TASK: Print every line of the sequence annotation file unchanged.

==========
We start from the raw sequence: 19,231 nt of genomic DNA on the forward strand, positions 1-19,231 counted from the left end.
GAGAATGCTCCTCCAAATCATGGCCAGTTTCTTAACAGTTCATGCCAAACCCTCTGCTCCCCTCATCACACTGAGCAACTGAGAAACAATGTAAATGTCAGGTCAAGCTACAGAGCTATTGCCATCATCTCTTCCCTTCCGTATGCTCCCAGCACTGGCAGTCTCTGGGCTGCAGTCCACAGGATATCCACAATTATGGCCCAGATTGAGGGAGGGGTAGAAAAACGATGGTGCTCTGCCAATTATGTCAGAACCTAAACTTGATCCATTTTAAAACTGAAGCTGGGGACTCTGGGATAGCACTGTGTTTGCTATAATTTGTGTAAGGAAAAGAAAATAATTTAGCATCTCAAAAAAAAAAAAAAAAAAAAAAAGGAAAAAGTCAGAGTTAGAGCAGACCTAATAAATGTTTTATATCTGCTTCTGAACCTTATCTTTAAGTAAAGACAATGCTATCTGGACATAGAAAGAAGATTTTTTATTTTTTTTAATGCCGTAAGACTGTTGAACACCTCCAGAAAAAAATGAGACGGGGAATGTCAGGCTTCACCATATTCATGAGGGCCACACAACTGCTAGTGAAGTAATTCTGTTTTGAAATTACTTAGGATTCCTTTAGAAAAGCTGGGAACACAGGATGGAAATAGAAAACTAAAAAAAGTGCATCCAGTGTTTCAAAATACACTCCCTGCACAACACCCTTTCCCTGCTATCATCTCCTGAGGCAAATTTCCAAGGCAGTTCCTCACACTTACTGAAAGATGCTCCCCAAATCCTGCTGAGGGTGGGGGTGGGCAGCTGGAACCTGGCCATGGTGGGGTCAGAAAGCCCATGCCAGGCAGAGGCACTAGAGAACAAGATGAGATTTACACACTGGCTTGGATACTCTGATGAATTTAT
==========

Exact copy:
We start from the raw sequence: 19,231 nt of genomic DNA on the forward strand, positions 1-19,231 counted from the left end.
GAGAATGCTCCTCCAAATCATGGCCAGTTTCTTAACAGTTCATGCCAAACCCTCTGCTCCCCTCATCACACTGAGCAACTGAGAAACAATGTAAATGTCAGGTCAAGCTACAGAGCTATTGCCATCATCTCTTCCCTTCCGTATGCTCCCAGCACTGGCAGTCTCTGGGCTGCAGTCCACAGGATATCCACAATTATGGCCCAGATTGAGGGAGGGGTAGAAAAACGATGGTGCTCTGCCAATTATGTCAGAACCTAAACTTGATCCATTTTAAAACTGAAGCTGGGGACTCTGGGATAGCACTGTGTTTGCTATAATTTGTGTAAGGAAAAGAAAATAATTTAGCATCTCAAAAAAAAAAAAAAAAAAAAAAAGGAAAAAGTCAGAGTTAGAGCAGACCTAATAAATGTTTTATATCTGCTTCTGAACCTTATCTTTAAGTAAAGACAATGCTATCTGGACATAGAAAGAAGATTTTTTATTTTTTTTAATGCCGTAAGACTGTTGAACACCTCCAGAAAAAAATGAGACGGGGAATGTCAGGCTTCACCATATTCATGAGGGCCACACAACTGCTAGTGAAGTAATTCTGTTTTGAAATTACTTAGGATTCCTTTAGAAAAGCTGGGAACACAGGATGGAAATAGAAAACTAAAAAAAGTGCATCCAGTGTTTCAAAATACACTCCCTGCACAACACCCTTTCCCTGCTATCATCTCCTGAGGCAAATTTCCAAGGCAGTTCCTCACACTTACTGAAAGATGCTCCCCAAATCCTGCTGAGGGTGGGGGTGGGCAGCTGGAACCTGGCCATGGTGGGGTCAGAAAGCCCATGCCAGGCAGAGGCACTAGAGAACAAGATGAGATTTACACACTGGCTTGGATACTCTGATGAATTTAT